Brain GPS: UK scientists identify ‘internal compass’ controlling directional sense
Those who have more robust nerve signals in what the scientists describe as the brain's “internal compass” are generally more accomplished navigators, the study suggests.
The report, published in prestigious science journal Current Biology, indicates people tend to get lost when their internal navigational compass cannot maintain pace with these nerve signals.
While scientists have long held the view that such nerve signals exist in the human brain, the theory was based on mere speculation until now.
University College London (UCL) researchers who conducted the study hope the discovery will help shed light on the relationship between Alzheimer’s and a deteriorating sense of direction.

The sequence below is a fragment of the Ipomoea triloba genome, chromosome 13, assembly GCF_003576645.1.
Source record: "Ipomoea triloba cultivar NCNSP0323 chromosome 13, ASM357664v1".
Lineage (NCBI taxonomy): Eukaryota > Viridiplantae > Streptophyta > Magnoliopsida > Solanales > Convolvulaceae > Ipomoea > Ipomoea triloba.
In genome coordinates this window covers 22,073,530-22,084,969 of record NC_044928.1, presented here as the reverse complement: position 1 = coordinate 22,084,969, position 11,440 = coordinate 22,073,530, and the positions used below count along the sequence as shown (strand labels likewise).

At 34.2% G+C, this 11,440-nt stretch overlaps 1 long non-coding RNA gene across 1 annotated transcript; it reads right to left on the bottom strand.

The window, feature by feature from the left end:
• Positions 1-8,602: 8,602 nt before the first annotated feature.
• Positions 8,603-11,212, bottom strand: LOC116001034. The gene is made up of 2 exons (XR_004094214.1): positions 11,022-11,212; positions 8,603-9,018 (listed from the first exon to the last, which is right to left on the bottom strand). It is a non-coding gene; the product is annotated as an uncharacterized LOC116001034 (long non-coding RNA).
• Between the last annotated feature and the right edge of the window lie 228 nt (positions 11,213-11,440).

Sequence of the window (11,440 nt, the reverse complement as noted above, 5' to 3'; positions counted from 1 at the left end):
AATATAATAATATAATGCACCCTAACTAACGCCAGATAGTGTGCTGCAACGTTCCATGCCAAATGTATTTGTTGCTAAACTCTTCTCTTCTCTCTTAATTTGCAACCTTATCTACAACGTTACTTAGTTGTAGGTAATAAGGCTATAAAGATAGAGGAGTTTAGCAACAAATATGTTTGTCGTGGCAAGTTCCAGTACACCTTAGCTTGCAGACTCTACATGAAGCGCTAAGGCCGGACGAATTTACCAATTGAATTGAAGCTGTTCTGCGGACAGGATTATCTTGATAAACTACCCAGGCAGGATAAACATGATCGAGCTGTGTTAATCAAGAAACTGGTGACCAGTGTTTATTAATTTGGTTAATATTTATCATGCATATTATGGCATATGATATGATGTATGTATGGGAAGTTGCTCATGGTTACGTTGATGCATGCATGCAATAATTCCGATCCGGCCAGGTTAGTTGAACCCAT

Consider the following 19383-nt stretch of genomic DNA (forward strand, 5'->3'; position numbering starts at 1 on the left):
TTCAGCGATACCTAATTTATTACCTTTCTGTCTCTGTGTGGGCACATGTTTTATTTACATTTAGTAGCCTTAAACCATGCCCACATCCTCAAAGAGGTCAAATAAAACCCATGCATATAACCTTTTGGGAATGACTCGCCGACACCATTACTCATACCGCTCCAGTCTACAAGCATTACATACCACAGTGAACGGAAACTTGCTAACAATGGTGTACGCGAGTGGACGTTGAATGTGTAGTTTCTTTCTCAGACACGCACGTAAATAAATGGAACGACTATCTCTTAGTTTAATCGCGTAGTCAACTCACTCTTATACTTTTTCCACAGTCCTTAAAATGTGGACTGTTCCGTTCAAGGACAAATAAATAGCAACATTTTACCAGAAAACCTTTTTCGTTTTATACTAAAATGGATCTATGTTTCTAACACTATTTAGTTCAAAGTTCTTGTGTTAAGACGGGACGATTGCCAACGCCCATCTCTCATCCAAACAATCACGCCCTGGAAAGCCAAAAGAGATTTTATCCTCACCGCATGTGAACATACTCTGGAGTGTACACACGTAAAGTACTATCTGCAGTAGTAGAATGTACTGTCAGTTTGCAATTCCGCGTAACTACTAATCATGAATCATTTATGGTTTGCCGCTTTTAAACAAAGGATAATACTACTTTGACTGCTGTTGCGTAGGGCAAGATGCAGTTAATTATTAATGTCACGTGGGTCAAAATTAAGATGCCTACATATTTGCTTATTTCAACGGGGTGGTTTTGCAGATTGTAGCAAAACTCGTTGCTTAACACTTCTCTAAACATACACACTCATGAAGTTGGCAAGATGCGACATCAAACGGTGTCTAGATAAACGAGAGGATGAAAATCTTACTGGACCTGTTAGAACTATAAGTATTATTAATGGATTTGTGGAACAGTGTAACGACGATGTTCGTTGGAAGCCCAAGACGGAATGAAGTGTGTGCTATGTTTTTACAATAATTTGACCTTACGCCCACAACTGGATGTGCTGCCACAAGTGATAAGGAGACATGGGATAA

Scientists requested 16 volunteers take the time to mentally log a straightforward virtual courtyard. They were then asked to navigate around the space, relying on memory alone, while their brain patterns were scanned using a high-tech MRI machine.
The scans identified the relevant part of the brain responsible for such navigation, showing nerve cell activity in the region each time the participants attempted to virtually make their way around the digital courtyard.
The researchers concluded that the stronger the signal in that part of the brain – known as the entorhinal region – the better the volunteers were at navigating around the courtyard by memory.
Dr. John Isaac of independent scientific research charity the Wellcome Trust said the research adds to our understanding of diseases such as dementia.
“Why some people are better navigators than others is intrinsically interesting, but [the research] also helps us explain the processes that go wrong in degenerative diseases such as dementia – leaving people feeling lost and confused,” he told the BBC.